Lynn Hall column: Not everything is good to share
Published 12:00 am Thursday, December 13, 2018
What does a grandmother get when she spends more than two hours with three grandsons between the ages of 2 and 6?
Oh, you know this one. Then you must be a grandparent.
If you’re not, then the answer is that she gets whatever illness happens to be coursing through the homestead on that particular day. And with small boys, germs and viruses apparently hover in the house like a malevolent fog.
When my own children were young and got sick — especially those nasty stomach bugs — I embraced my extensive knowledge of medical science and repeated the mantra — “moms don’t get this.” Laugh it you want, but it worked. Since then, that fool-proof mantra has apparently gone the way of the leeches for blood-letting.
I am normally a very healthy person and most of my life I’ve taken that for granted. I take normal precautions, washing my hands often and getting my flu shot every year, and for literally decades, my germ-resistant, Teflon-coated immune system, kept me symptom-free. Therefore, it’s a little confounding as to why I can’t spend a day with my own grandchildren without finding myself juggling nasal sprays, throat lozenges, a store-brand cold remedy and a trip to urgent care. Since retirement, I’ve apparently become highly susceptible to germs carried by small humans wearing diapers or Paw Patrol undies.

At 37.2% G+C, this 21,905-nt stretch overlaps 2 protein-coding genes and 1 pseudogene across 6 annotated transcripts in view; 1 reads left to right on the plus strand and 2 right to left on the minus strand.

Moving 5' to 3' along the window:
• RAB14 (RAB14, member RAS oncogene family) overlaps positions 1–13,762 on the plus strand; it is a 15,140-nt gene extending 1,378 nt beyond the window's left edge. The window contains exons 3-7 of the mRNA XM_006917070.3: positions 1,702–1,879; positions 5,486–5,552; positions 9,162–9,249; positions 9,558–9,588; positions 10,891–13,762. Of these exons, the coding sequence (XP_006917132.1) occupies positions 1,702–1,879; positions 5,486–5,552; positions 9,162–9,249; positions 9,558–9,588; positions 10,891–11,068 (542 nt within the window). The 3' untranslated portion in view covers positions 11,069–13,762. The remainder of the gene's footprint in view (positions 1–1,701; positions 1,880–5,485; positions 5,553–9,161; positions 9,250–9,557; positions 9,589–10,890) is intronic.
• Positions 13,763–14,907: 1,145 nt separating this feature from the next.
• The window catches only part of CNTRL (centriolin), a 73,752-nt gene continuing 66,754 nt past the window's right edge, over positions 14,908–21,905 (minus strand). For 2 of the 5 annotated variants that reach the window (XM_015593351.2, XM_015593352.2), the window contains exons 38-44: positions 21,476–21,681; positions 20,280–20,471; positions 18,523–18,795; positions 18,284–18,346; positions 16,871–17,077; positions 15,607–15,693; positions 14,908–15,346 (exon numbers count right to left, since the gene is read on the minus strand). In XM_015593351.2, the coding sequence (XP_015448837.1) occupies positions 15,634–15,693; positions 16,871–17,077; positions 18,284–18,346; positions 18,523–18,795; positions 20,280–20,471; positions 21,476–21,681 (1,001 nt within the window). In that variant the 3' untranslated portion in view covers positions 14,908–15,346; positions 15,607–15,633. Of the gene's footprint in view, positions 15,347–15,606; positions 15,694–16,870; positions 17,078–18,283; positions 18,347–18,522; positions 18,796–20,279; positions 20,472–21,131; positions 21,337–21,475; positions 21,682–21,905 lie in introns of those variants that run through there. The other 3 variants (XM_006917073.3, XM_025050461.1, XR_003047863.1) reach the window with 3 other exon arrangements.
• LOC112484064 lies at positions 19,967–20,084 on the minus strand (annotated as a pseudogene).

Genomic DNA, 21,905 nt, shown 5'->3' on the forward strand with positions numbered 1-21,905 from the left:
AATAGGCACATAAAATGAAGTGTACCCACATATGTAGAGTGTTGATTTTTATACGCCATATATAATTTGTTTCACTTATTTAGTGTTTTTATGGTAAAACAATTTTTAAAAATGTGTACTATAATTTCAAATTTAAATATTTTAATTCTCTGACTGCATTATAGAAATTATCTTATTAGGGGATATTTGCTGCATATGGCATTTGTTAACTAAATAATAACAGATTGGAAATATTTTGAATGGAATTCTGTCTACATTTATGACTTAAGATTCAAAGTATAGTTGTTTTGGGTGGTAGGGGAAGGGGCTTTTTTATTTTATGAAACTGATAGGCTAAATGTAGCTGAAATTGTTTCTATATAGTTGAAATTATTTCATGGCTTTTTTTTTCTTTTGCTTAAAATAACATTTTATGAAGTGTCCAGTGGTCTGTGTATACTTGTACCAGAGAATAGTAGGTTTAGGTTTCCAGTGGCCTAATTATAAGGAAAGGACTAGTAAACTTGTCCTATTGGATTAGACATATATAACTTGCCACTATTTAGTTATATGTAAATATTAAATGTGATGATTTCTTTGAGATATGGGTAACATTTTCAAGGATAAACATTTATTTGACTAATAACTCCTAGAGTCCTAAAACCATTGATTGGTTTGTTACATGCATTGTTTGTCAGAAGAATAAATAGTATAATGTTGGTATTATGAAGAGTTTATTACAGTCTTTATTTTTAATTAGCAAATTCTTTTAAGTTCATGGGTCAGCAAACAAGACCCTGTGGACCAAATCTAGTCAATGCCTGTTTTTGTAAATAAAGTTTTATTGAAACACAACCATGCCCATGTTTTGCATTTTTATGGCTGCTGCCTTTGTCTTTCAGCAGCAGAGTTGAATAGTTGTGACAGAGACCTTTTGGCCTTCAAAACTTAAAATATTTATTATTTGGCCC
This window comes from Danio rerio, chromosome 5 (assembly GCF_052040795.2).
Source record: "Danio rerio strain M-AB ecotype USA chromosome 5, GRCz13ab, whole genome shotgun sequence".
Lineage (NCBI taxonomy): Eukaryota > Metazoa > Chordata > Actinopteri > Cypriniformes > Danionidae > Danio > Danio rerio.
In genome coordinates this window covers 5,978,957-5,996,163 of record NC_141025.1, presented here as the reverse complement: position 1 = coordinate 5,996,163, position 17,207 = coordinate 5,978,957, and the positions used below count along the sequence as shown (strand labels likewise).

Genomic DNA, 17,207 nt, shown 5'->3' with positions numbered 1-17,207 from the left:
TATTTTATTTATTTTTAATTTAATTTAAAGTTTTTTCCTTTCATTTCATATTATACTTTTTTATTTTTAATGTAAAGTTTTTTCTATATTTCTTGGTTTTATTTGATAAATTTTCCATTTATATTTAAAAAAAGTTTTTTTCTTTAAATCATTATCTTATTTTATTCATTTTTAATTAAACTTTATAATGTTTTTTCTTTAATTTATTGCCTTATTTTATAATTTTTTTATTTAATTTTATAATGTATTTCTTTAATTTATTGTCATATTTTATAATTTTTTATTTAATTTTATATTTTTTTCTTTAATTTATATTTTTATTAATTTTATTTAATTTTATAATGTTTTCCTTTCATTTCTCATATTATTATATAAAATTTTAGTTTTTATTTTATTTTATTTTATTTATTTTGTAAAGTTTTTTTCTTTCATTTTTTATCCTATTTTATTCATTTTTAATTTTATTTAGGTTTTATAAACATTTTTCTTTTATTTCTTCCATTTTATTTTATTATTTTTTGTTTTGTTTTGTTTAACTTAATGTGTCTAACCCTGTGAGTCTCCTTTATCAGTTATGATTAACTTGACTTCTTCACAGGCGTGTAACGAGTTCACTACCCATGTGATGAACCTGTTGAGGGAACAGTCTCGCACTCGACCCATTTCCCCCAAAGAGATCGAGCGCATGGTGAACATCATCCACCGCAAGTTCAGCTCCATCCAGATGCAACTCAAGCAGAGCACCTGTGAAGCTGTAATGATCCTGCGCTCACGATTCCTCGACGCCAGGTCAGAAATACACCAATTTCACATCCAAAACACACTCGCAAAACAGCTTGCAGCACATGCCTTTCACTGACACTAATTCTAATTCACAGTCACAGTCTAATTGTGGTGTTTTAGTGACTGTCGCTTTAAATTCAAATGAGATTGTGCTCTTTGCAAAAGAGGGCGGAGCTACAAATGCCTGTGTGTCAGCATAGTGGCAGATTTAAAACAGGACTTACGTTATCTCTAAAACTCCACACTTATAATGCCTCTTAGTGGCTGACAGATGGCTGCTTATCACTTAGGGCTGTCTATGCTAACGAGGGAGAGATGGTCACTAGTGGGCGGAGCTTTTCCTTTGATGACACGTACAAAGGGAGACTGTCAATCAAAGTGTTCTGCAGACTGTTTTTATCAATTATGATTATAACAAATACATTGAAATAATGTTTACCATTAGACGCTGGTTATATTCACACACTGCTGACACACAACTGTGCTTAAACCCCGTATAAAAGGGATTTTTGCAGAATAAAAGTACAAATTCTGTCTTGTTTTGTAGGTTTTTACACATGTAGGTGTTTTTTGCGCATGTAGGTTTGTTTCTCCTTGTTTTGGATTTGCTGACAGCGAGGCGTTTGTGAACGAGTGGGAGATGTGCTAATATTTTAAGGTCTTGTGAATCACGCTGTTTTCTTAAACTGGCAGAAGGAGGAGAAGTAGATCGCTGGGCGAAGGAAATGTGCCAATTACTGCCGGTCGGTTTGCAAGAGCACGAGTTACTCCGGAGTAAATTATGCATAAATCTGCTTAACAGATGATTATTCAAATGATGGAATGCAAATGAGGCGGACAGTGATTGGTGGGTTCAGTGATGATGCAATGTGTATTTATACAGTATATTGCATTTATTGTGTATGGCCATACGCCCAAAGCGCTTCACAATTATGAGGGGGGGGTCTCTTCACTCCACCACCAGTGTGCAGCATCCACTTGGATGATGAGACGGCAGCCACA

It’s really disappointing because when I was no longer working fulltime, I imagined myself having the freedom to be of use to my own children as they navigated the stressful currents of jobs and adult responsibilities while parenting. I would spend time in Georgia and California helping with my boys — three in Savannah and one in Burbank.
It sounded good in theory, but in reality, I haven’t been to California to “help” yet that I haven’t gotten sick enough to require a trip to urgent care. After stepping out the back door and breaking my ankle on one trip, I think my son and daughter-in-law have been re-evaluating my ability to be west coast “useful.”
Back on the east side of the country, with my son-in-law deployed, I’ve recently had another opportunity to prove myself. There is a certain excitement and sense of fulfillment that comes from being needed, and so joyfully, I headed to Georgia to lend a hand with Tate, Ev and Brooks, six, four and two, respectively. I arrived the week of Thanksgiving and by Thursday was more stuffed up than the turkey. The two-year-old had a cold when I arrived, and after sharing that with me, the four-year-old came down with a fever, which he then shared with the other two boys. Since I’m about two days behind the curve, I’m keeping a thermometer and the Tylenol handy, expecting the fever to hit at any moment now. I fear my east coast usefulness is in real danger now as well.
If there’s any good news in all of this, it’s that I missed the stomach bug they all came down with on the same night by about three weeks. Oh, and I guess one could say that very early in life, these three boys have embraced the concept of sharing.